ERNIE TERRELL, the former WBA heavyweight champion, died at the age of 75. His name will forever be linked to Muhammad Ali – now the oldest surviving world heavyweight king – who mercilessly thrashed him in 1967.
According to Tirrell’s wife, Maxine, his death occurred on December 16, 2014 as a result of complications from Alzheimer’s disease.
The son of Mississippi sharecroppers, Terrell turned professional in his hometown of Chicago in 1957. The tall, muscled fighter had an awkward, spoiling style that few contenders were willing to face. But he proved his worth in sparring sessions against some of the leading fighters in the world. The 6ft 6in unit sparred 100 rounds with the fearsome Sonny Liston. “That man ain’t hurt me yet,” Terrell said of the then-heavyweight king. “He’s a very mean fighter, especially to his sparring partners, but there’s nothing especially sensational about Liston. His punch is only ordinary.”
Liston – who became Terrell’s friend – promised Ernie a shot at the title but that opportunity fell to young Cassius Clay in 1964. To prepare for the brutish Liston, Clay’s trainer Angelo Dundee employed Terrell as a sparring partner. He was dismissed after just a round because his long left jab had caused Clay problems and Dundee was concerned the young challenger’s confidence might be affected.
Liston could not break Clay, and the Louisville fighter became the new champion. He changed his name to Muhammad Ali, and signed to fight Liston in a rematch. The sequel angered the WBA, who stripped Ali of their title and nominated Terrell and Eddie Machen to scrap for the vacant belt. Terrell won a 15-round decision and defended what many referred to as a ‘cardboard’ championship with points wins over George Chuvalo and Doug Jones.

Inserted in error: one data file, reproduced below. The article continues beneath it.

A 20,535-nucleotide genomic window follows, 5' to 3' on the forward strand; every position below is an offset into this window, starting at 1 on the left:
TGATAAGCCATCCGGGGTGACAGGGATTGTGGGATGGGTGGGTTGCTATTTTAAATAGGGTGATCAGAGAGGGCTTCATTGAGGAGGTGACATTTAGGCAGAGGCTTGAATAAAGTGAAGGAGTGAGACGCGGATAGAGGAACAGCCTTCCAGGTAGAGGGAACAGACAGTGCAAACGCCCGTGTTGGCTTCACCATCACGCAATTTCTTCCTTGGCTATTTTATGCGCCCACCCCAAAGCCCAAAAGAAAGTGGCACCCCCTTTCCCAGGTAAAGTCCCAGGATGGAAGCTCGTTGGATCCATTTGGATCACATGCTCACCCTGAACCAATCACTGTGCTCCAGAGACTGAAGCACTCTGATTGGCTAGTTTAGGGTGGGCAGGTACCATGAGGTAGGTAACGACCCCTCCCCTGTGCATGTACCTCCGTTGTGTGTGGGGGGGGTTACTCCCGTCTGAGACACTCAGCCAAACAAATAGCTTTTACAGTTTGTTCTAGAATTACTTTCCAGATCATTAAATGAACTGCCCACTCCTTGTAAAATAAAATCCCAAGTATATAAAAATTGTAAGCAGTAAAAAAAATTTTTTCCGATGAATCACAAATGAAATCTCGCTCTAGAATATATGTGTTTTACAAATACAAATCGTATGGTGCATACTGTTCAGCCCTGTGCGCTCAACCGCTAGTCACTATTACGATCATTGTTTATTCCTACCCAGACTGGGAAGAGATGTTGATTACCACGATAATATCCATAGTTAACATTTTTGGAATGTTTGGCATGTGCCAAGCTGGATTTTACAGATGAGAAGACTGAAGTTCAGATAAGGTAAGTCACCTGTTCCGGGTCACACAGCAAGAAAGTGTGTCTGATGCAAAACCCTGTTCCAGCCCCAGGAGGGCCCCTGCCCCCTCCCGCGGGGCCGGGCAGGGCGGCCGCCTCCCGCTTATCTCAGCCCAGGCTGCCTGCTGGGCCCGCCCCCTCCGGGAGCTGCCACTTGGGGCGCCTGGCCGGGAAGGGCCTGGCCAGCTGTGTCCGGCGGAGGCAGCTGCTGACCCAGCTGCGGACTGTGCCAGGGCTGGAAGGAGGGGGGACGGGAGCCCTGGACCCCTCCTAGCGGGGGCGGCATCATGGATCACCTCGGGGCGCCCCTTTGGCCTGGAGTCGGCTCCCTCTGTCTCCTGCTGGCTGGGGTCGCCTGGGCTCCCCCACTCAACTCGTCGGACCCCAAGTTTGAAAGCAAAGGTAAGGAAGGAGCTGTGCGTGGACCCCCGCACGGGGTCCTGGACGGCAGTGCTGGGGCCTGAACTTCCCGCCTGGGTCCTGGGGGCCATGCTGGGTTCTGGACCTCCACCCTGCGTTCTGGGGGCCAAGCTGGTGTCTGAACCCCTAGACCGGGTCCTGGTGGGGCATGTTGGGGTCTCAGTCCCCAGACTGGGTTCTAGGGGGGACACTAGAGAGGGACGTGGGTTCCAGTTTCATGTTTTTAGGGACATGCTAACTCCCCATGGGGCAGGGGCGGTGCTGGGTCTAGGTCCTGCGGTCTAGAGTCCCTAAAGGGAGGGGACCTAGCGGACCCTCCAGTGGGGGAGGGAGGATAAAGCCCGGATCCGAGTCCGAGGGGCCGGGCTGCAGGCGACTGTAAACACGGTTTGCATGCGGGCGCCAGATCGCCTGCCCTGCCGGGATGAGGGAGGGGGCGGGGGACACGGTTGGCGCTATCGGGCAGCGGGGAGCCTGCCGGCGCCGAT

The giant was matched with Ali for the unified crown in February 1967. As well as their brief sparring session, they had also spent time together as amateurs. Terrell had long known Ali as Clay and addressed him accordingly. Although he later claimed he did it out of habit, and not disrespect, Ali was outraged.
“You will eat those words, letter by letter,” promised Muhammad before their showdown, staged at Houston’s Astrodome. Terrell’s advantages in height and reach persuaded some that the underdog had a chance, but it was no contest at all. For the first eight rounds, Ali dominated from distance, and punished Terrell up close. A stoppage looked imminent such was Muhammad’s supremacy, but he fed off his rival’s pain, and suspended the beating for the full 15 rounds, winning a lopsided decision. “What is my name?” a maniacal Ali famously screamed at Terrell in the midst of combat.
The beaten fighter suffered a broken bone just below his left eye. Terrell displayed extreme bravery yet his career at the top level was all but over. Losses to Thad Spencer and Manuel Ramos forced him to retire, before a middling comeback ended in 1973 with defeats to Chuck Wepner and Jeff Merrit.
Terrell’s first love was music and the fighter found fame with his band, Ernie Terrell and the Heavyweights, who were featured on Johnny Carson’s Tonight Show and headlined in Las Vegas. He returned to boxing as a manager, trainer and promoter in the 1980s.
In one of the greatest eras in world boxing history, big Ernie stood tall. His record of 46-9 (21) also included wins over men like Cleveland Williams, Zora Folley and Bob Foster.
May he rest in peace.